Reading single words aloud with monocular presentation

the effect of word frequency

Serje Robidoux, Derek Besner

Research output: Contribution to journalArticle

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Few phenomena in reading research are as ubiquitous as the observation (both within and across paradigms) that high frequency words are easier to process than lower frequency ones. Jainta et al (2014) and Jainta et al (2017) report an exception in that, when reading sentences with only one eye, the word frequency advantage disappeared. If this same pattern were seen in single word reading it would strongly challenge all current theoretical accounts of reading aloud currently on the table. The present experiment therefore explored whether this same pattern is evident when participants read aloud single words under monocular (versus binocular) conditions. Bayesian analysis techniques reveal that, in contrast to the sentence reading results, a monocular condition does not modulate the word frequency effect when reading single words aloud. The present result thus point to a qualitative difference between word recognition processes seen in single word reading versus those seen in eye tracking studies.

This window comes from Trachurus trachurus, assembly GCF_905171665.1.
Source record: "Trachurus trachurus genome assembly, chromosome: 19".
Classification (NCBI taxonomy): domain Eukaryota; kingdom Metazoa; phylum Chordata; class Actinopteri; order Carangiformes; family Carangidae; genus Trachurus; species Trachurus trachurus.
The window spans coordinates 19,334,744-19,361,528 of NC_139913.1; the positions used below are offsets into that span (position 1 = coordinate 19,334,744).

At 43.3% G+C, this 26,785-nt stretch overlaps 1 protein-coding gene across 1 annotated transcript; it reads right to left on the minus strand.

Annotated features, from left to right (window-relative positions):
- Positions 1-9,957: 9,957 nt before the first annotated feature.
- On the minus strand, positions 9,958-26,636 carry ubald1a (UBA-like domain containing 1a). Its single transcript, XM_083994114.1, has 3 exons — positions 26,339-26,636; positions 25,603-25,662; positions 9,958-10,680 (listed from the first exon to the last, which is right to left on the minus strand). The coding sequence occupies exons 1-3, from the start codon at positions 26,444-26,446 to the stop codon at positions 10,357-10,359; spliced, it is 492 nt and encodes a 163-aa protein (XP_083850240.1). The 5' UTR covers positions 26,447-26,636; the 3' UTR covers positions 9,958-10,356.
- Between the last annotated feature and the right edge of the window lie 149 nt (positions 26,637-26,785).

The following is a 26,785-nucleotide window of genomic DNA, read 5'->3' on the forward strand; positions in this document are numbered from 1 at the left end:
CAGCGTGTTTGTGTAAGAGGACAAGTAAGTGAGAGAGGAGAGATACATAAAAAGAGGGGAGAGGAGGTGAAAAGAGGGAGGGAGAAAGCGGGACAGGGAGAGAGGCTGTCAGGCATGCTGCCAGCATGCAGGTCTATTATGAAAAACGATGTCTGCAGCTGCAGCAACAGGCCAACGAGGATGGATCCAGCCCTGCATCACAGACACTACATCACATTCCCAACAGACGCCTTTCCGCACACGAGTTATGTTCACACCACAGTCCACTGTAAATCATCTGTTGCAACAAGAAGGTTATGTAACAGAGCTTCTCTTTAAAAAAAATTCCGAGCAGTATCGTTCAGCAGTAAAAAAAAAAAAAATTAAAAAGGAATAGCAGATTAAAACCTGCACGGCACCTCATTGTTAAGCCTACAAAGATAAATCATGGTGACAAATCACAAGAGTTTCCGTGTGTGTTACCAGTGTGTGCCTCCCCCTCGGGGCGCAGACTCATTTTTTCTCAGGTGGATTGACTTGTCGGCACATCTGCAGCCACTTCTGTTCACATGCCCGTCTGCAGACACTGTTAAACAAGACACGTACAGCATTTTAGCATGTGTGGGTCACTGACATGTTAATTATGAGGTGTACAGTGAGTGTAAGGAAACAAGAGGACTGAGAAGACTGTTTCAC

Original languageEnglish
Article number16
Pages (from-to)1-6
Number of pages6
JournalFrontiers in Communication
Publication statusPublished - 2018

Bibliographical note

Copyright the Author(s) 2018. Version archived for private and non-commercial use with the permission of the author/s and according to publisher conditions. For further rights please contact the publisher.


  • visual word recognition
  • binocular reading
  • reading aloud
  • word frequency
  • monocular reading
  • Bayesian analysis

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